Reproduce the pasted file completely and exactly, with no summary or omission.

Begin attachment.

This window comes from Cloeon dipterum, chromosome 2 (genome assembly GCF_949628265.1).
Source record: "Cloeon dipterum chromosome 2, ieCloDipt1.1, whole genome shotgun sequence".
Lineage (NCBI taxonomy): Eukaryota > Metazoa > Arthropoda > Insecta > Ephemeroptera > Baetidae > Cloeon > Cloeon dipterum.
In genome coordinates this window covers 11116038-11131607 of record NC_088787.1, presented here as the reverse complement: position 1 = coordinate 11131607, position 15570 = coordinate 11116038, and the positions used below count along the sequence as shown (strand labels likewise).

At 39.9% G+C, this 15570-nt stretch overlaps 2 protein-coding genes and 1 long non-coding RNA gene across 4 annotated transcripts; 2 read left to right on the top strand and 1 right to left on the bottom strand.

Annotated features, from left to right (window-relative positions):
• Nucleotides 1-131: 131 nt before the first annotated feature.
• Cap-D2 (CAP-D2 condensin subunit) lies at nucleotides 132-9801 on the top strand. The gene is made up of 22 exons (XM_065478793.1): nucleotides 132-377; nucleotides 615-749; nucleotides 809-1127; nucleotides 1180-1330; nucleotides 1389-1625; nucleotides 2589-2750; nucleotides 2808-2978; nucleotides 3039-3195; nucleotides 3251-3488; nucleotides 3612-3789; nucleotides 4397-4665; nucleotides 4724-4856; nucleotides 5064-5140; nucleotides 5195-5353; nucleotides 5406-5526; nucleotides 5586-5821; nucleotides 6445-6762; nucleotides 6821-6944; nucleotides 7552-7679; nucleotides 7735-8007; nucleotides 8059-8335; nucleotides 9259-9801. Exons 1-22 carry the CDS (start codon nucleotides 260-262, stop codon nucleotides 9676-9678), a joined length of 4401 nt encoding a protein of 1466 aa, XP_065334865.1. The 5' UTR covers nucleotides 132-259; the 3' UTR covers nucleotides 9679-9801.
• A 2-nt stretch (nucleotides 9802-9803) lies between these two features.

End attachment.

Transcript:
This window comes from Cloeon dipterum, chromosome 2 (genome assembly GCF_949628265.1).
Source record: "Cloeon dipterum chromosome 2, ieCloDipt1.1, whole genome shotgun sequence".
Lineage (NCBI taxonomy): Eukaryota > Metazoa > Arthropoda > Insecta > Ephemeroptera > Baetidae > Cloeon > Cloeon dipterum.
In genome coordinates this window covers 11116038-11131607 of record NC_088787.1, presented here as the reverse complement: position 1 = coordinate 11131607, position 15570 = coordinate 11116038, and the positions used below count along the sequence as shown (strand labels likewise).

At 39.9% G+C, this 15570-nt stretch overlaps 2 protein-coding genes and 1 long non-coding RNA gene across 4 annotated transcripts; 2 read left to right on the top strand and 1 right to left on the bottom strand.

Annotated features, from left to right (window-relative positions):
• Nucleotides 1-131: 131 nt before the first annotated feature.
• Cap-D2 (CAP-D2 condensin subunit) lies at nucleotides 132-9801 on the top strand. The gene is made up of 22 exons (XM_065478793.1): nucleotides 132-377; nucleotides 615-749; nucleotides 809-1127; nucleotides 1180-1330; nucleotides 1389-1625; nucleotides 2589-2750; nucleotides 2808-2978; nucleotides 3039-3195; nucleotides 3251-3488; nucleotides 3612-3789; nucleotides 4397-4665; nucleotides 4724-4856; nucleotides 5064-5140; nucleotides 5195-5353; nucleotides 5406-5526; nucleotides 5586-5821; nucleotides 6445-6762; nucleotides 6821-6944; nucleotides 7552-7679; nucleotides 7735-8007; nucleotides 8059-8335; nucleotides 9259-9801. Exons 1-22 carry the CDS (start codon nucleotides 260-262, stop codon nucleotides 9676-9678), a joined length of 4401 nt encoding a protein of 1466 aa, XP_065334865.1. The 5' UTR covers nucleotides 132-259; the 3' UTR covers nucleotides 9679-9801.
• A 2-nt stretch (nucleotides 9802-9803) lies between these two features.